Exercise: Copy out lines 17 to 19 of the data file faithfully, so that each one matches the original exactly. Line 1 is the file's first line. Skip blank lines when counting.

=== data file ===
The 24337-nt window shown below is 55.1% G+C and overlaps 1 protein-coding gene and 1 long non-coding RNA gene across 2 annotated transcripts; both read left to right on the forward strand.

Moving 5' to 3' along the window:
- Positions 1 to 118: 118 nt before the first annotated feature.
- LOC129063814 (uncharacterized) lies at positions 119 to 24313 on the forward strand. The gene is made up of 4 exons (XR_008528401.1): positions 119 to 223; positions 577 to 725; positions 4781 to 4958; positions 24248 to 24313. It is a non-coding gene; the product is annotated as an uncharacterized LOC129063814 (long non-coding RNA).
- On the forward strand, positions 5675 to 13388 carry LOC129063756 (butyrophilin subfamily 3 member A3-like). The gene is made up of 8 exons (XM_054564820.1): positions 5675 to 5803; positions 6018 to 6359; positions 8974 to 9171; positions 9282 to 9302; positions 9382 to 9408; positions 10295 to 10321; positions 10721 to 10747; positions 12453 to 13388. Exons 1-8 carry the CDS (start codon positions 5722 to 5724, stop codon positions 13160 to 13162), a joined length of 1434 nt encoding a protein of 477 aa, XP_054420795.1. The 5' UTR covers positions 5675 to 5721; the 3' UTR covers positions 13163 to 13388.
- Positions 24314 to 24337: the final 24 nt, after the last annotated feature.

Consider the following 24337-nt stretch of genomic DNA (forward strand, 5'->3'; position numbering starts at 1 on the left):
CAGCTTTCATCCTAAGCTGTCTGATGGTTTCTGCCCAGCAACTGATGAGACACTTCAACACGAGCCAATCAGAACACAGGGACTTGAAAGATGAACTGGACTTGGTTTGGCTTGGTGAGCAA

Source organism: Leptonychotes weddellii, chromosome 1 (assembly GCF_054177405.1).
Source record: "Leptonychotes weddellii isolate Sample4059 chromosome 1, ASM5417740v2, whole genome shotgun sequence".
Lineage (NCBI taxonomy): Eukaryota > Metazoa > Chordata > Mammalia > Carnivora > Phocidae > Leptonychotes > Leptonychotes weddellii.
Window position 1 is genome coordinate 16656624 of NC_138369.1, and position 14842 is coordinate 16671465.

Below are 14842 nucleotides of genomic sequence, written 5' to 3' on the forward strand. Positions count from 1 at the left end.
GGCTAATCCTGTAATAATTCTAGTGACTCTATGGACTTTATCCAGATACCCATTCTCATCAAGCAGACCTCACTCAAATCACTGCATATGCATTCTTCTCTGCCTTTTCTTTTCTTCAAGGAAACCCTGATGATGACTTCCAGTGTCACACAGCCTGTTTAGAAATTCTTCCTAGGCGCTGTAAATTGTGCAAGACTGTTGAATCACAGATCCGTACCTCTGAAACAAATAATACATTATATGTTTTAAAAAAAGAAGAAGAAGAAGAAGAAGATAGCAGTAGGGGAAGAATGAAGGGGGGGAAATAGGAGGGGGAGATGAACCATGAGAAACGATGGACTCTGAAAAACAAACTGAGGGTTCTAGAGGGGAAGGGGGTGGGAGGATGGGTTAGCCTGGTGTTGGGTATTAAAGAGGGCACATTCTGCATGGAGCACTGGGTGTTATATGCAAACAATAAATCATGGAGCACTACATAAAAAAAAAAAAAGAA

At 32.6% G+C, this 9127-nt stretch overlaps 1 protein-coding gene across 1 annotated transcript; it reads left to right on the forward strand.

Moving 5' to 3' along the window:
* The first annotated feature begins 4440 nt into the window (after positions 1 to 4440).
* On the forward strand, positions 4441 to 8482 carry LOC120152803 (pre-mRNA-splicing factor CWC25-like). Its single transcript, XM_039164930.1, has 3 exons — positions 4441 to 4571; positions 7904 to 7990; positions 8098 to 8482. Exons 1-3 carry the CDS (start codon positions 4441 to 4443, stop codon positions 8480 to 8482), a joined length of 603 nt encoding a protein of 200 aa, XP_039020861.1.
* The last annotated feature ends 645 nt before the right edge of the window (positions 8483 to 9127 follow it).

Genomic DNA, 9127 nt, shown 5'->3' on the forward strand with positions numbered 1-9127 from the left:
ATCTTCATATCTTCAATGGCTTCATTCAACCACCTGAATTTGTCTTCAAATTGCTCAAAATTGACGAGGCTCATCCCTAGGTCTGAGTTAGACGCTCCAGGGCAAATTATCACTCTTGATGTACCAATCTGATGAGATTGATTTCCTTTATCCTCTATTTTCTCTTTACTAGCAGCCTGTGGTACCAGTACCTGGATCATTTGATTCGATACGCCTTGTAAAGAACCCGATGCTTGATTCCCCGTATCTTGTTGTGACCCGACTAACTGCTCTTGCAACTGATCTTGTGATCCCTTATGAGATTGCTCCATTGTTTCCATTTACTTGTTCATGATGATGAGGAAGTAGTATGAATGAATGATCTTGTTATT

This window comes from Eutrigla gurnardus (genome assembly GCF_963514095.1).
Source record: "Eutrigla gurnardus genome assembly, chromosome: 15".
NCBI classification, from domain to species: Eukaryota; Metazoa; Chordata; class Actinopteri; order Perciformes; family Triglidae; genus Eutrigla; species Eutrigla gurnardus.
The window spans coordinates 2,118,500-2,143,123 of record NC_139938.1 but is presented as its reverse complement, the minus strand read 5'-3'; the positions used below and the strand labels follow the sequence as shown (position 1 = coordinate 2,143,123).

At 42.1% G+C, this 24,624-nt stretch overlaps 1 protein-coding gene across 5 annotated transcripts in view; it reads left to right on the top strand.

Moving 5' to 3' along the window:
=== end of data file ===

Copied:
* The first annotated feature begins 4440 nt into the window (after positions 1 to 4440).
* On the forward strand, positions 4441 to 8482 carry LOC120152803 (pre-mRNA-splicing factor CWC25-like). Its single transcript, XM_039164930.1, has 3 exons — positions 4441 to 4571; positions 7904 to 7990; positions 8098 to 8482. Exons 1-3 carry the CDS (start codon positions 4441 to 4443, stop codon positions 8480 to 8482), a joined length of 603 nt encoding a protein of 200 aa, XP_039020861.1.
* The last annotated feature ends 645 nt before the right edge of the window (positions 8483 to 9127 follow it).